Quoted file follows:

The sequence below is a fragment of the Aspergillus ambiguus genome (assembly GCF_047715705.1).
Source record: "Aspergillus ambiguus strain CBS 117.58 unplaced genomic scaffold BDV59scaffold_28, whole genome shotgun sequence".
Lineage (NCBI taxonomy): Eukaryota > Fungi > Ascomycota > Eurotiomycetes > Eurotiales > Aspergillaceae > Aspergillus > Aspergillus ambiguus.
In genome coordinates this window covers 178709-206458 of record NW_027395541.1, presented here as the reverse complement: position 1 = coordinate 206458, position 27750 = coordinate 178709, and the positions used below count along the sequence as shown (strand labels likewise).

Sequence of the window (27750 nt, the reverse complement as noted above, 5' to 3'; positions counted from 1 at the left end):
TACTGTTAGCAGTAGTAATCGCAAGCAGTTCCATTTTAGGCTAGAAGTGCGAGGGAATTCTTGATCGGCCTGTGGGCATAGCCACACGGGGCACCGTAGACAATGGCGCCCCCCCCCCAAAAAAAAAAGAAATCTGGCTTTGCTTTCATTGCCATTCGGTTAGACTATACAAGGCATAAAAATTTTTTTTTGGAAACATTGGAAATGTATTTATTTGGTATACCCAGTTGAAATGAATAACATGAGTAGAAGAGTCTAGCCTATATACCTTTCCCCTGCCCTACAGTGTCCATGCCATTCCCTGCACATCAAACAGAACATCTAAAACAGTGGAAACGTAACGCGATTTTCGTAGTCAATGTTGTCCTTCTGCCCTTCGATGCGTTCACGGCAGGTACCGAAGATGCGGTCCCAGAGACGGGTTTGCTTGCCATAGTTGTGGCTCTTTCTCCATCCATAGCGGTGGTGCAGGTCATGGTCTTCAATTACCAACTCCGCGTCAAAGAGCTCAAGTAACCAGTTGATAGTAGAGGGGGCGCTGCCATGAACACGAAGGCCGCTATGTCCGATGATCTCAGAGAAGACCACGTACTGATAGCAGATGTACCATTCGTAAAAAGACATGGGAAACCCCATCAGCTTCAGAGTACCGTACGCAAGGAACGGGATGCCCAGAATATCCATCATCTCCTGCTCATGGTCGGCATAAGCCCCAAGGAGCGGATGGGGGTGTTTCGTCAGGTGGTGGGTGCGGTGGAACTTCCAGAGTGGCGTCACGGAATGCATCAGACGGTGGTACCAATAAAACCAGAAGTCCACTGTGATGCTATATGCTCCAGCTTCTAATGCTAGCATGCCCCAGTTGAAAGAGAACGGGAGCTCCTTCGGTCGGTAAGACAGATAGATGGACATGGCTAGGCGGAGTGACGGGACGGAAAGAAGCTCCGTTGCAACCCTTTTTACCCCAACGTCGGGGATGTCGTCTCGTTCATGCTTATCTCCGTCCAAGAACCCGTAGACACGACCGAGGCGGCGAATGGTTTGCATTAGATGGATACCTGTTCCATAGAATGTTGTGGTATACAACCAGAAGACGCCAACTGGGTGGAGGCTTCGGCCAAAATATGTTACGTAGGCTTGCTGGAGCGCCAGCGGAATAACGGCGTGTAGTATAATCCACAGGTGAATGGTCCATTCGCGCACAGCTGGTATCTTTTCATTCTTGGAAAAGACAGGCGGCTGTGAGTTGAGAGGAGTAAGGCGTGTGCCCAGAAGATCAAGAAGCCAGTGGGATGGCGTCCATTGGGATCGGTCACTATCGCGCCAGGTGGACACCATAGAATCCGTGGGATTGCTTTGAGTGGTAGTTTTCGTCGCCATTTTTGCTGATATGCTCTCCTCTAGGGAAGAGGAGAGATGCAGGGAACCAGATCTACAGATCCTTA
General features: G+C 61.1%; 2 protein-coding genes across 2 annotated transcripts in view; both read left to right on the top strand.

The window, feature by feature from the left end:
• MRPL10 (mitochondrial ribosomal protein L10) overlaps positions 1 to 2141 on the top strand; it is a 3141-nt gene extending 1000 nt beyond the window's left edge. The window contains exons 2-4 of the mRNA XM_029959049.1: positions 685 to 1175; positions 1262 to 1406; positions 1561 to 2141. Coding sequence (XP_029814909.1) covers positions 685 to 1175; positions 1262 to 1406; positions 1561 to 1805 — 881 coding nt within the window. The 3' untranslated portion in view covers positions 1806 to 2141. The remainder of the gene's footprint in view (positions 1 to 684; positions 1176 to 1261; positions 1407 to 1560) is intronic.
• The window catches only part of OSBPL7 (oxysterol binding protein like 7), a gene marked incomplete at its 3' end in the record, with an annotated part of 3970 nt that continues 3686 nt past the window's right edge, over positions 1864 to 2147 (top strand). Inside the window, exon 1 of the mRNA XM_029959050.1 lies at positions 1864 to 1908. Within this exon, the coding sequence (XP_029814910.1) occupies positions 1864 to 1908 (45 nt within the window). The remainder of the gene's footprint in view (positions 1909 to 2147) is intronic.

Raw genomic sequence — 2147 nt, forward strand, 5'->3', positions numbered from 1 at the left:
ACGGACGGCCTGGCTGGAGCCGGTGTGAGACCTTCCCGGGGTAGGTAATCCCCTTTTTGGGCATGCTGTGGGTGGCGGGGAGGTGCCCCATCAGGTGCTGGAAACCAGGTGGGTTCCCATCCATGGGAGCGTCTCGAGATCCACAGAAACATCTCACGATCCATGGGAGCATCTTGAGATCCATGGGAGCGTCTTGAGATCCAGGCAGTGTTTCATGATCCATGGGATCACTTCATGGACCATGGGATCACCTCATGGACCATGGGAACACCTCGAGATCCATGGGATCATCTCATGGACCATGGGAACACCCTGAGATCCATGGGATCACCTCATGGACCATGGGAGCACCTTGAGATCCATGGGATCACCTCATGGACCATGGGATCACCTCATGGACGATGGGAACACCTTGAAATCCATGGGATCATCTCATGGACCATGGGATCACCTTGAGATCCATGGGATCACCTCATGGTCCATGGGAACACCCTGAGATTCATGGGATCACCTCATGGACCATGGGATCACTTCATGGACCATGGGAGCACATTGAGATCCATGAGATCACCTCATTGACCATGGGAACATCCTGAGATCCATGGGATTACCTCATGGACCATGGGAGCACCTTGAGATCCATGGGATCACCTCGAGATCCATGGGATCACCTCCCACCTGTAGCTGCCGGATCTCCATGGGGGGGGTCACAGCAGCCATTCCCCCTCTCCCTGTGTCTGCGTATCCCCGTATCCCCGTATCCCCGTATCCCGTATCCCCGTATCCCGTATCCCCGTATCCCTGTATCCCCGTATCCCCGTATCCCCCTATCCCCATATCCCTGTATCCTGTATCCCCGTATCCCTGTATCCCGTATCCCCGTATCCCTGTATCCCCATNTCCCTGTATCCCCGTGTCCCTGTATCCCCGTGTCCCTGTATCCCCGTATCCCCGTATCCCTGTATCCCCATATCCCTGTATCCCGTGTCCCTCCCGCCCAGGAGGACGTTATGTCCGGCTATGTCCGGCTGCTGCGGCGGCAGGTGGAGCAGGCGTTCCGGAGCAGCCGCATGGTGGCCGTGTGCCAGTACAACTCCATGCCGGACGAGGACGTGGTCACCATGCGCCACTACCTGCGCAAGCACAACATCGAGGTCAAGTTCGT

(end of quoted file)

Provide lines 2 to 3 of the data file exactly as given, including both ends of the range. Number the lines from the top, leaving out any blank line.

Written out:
Source record: "Aspergillus ambiguus strain CBS 117.58 unplaced genomic scaffold BDV59scaffold_28, whole genome shotgun sequence".
Lineage (NCBI taxonomy): Eukaryota > Fungi > Ascomycota > Eurotiomycetes > Eurotiales > Aspergillaceae > Aspergillus > Aspergillus ambiguus.